We have coordinated the development of dynamic models for design of metabolic engineering strategies. The concepts and methods for setting up and analyzing dynamic models have been summarized in a review paper. This involved defining efficient workflows for setting up dynamic models of metabolic reaction networks including parameter estimation, model validation and discrimination etc. We have in the project discussed the application of different simulation tools that allow the use of metabolic models for design of metabolic engineering strategies. This has helped to define some general guidelines for the use of metabolic models for metabolic engineering and move towards a consensus between the different research groups working on this field in Europe. We have evaluated different concepts for integration of "omics" data into metabolic models and we will in the last part of the project provide guidelines on how such data can be used for the reconstruction and evaluation of genome-scale metabolic models. These guidelines will allow for improved and faster model reconstructions in the future.
Very solid reports on novel tools for 13C-based fluxomics (both experimental and computational tools) have been drafted. These reports have already been disseminated to several companies. We have coordinated research activities on the use of DNA arrays, tiling DNA arrays and DNA sequencing for rapid identification of mutations that lead to improved phenotypic properties. In the last part of the project we will further evaluate the use of genome-sequencing for analysis of evolved mutants. This will lead to development of guidelines for which methods are preferential to use for analysis of evolved mutants in connection with strain design and optimization.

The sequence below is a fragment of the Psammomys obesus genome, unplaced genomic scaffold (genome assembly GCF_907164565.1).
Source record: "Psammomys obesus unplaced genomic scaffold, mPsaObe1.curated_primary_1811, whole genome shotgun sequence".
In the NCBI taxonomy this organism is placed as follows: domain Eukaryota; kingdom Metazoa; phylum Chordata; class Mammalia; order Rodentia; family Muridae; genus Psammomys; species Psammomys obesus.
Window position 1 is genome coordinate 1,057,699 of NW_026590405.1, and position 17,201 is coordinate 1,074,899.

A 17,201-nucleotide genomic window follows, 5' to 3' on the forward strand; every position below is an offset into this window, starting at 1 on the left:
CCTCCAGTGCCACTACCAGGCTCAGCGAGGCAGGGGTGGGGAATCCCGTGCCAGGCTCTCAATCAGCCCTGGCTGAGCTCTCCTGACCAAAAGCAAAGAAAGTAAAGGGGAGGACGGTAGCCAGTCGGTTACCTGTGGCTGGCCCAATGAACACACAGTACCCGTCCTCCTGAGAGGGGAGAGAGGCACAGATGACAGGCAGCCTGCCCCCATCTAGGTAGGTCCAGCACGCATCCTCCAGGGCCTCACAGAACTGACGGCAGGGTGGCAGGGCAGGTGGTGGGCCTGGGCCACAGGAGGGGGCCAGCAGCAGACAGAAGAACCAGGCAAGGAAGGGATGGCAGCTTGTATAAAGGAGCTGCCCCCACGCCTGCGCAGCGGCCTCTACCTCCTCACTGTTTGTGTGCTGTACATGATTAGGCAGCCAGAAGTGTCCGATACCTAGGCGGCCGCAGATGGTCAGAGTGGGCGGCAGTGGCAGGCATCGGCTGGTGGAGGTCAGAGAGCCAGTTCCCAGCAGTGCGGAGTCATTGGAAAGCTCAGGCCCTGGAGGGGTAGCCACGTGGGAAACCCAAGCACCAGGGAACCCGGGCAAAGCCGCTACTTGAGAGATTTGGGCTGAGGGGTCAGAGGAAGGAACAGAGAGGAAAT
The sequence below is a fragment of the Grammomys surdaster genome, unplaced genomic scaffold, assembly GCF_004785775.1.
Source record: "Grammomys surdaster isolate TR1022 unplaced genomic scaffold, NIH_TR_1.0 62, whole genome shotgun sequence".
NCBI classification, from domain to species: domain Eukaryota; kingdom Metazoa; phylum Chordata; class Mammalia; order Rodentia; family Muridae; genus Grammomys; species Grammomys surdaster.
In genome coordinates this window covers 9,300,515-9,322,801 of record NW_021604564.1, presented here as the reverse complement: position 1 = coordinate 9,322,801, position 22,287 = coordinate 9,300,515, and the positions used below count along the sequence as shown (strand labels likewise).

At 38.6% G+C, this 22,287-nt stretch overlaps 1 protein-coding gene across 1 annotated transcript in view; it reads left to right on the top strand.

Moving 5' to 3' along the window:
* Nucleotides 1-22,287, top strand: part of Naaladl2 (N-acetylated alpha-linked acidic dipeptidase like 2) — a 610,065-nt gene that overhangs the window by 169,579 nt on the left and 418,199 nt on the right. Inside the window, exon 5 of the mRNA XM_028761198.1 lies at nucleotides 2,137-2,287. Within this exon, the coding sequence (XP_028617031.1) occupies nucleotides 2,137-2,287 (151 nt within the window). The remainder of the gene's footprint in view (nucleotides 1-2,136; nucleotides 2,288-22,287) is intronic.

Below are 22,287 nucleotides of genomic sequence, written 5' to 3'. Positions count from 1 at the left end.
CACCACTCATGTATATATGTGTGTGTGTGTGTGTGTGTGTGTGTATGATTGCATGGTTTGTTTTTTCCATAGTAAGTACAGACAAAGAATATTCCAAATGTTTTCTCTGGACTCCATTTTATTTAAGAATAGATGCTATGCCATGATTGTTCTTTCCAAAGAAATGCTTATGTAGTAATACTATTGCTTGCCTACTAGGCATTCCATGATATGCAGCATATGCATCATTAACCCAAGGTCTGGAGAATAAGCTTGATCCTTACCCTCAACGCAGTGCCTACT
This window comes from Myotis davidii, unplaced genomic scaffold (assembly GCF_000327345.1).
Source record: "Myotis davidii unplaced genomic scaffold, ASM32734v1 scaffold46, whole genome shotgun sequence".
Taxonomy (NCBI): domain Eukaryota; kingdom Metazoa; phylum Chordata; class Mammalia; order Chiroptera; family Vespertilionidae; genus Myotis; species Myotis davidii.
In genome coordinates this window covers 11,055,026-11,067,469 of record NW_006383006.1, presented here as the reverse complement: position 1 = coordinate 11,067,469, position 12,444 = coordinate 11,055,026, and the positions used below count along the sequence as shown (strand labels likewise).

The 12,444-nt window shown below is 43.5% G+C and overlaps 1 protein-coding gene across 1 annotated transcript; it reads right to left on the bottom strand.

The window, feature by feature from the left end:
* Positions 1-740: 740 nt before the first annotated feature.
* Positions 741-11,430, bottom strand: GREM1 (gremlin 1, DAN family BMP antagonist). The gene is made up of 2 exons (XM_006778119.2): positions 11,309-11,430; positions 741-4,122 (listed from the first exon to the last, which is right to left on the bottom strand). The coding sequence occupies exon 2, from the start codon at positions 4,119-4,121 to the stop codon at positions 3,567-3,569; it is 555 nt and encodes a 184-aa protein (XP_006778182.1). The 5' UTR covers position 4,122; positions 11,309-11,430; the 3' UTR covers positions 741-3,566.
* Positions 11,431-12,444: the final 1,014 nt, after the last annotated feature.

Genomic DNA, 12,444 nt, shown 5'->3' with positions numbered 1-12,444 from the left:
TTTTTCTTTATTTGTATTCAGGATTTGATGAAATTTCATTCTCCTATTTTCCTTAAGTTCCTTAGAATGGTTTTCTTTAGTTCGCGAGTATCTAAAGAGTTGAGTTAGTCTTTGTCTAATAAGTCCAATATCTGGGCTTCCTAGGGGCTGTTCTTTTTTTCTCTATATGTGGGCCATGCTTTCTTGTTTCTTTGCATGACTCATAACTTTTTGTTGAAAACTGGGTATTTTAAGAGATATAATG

SYSINBIO has also attempted to raise the public awareness of industrial biotechnology. Several news and cover stories have been featured in Swedish newspapers, including Dagens Nyheter and Ny Teknik. In each case this was handled by providing press releases through assistance from Chalmers central administration.
As a global conclusion we can say that SYSINBIO has been instrumental to advance the industrial applications of systems biology in Europe both by coordinating research among different groups in academia and between industry and academia and by facilitating transfer of ideas and technology from academy to industry. SYSINBIO has also played a very relevant role in education of graduate students by facilitating exchanges and by giving graduate students in the partner academic groups a broad overview of the activities that are being carried out by different actors in the field.

List of Websites:
Further information about SYSINBIO can be obtained by contacting the coordinator:
Professor, dr.techn., PhD Jens Nielsen
Department of Chemical and Biological Engineering
Chalmers University of Technology
Kemivägen 10
SE412 96 Gothenburg
Sweden
Tel: 0046 31 702 3804
E-mail: nielsenj@chalmers.se
Or via the SYSINBIO web-site: www.sysbio.se/SYSINBIO

Related information

Result In Brief

Documents and Publications

Reported by

CHALMERS TEKNISKA HOEGSKOLA AB
Sweden

Subjects

Biotechnology